“Soviet Supper” Steals the Show
When more than 300 artists submit 860 works for a juried art exhibition, it is fair to say that competition is keen. Chances of winning are not that high—especially for a newly minted printmaking graduate.
Despite the odds, Victoria Lockard entered the 10th Annual Fidelity Investments All Media Juried Exhibition primarily “to feel like I was doing something for my career. I had no attachment to winning. When my family and friends asked if I thought I could win, I couldn’t understand how absurd they were being.”
Lockard, who submitted a linocut entitled “Soviet Supper,” did not even consider the possibility of capturing a prize until the third and second place winners were announced. “It dawned on me then that I might have a chance. When I heard my name, my mouth dropped.”
While Lockard was shocked, the jurors may have seen a refreshing perspective in her work. “People say that I have a way of expressing an image that’s totally unseen before.”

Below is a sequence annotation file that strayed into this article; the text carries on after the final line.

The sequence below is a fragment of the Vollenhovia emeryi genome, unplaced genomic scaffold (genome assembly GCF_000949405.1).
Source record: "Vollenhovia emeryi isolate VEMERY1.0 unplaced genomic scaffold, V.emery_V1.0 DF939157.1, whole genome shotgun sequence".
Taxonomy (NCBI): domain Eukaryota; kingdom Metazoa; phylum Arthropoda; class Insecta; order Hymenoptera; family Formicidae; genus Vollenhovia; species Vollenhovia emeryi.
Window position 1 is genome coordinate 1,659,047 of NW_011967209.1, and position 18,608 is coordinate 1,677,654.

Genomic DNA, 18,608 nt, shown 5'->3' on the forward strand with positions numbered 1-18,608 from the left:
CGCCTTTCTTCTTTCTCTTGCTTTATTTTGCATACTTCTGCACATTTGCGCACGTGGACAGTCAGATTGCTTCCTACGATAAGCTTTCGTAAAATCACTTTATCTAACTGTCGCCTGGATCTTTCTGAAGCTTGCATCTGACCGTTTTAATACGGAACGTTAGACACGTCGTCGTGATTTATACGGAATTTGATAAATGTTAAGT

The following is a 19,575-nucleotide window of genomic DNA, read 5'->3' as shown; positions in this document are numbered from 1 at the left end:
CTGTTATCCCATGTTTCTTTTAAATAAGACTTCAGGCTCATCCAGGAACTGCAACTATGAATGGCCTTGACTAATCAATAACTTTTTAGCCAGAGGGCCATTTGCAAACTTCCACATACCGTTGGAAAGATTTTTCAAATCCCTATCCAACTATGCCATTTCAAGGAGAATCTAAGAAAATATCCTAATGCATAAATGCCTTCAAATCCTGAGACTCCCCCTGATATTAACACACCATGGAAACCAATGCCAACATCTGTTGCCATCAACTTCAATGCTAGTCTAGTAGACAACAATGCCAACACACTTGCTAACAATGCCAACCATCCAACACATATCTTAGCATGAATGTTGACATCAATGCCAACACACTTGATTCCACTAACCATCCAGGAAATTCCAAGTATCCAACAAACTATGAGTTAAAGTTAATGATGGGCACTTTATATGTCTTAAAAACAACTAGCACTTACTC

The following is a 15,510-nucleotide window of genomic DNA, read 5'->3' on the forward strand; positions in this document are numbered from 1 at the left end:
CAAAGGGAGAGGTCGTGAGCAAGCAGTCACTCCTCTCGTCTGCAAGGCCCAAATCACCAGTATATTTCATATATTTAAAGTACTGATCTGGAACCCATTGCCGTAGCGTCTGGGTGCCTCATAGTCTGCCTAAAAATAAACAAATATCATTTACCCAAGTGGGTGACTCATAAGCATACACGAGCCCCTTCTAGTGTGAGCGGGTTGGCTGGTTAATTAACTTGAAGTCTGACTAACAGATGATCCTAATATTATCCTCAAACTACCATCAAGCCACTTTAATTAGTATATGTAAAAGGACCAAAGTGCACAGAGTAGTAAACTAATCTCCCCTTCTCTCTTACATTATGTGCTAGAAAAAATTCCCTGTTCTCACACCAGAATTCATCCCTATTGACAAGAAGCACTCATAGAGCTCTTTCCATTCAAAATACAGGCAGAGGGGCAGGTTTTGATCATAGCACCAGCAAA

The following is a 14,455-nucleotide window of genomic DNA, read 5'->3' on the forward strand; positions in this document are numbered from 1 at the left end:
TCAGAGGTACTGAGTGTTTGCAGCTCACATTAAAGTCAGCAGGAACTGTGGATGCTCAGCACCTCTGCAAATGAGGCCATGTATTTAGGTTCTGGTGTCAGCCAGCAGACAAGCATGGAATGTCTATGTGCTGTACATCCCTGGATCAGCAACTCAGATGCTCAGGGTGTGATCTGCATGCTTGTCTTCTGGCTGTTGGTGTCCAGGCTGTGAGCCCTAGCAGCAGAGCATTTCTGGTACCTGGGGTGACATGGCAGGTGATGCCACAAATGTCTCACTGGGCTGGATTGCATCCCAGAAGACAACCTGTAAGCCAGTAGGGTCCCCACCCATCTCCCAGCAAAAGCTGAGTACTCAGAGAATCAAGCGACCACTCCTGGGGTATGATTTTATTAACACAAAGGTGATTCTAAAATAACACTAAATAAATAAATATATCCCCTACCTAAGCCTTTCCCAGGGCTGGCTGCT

“Soviet Supper” may have evoked a sense of mystery among the judges as well. Using a photo composite, Lockard created a dinner scene portraying three women and a man at a table topped with a bottle of vodka, shot glasses, and traditional Russian fare. Instead of showing the blank wall that was behind the dinner table, she cut an image of a Persian rug into the linoleum to represent a cold building. Lines cut into the plate give the work the impression of an old photo that has been folded in someone’s wallet.
“I like making up very complex stories when I create linocuts, but I wonder about what’s really going on. I’m also curious about what viewers think.”
Although “Soviet Supper” is open to interpretation, the trajectory of Lockard’s future is more concrete. An award-winning artist who also held her first solo show this spring, she is quickly gaining a well-deserved reputation for excellence.
—Maria V. Caliri ’82, M.B.A. ’92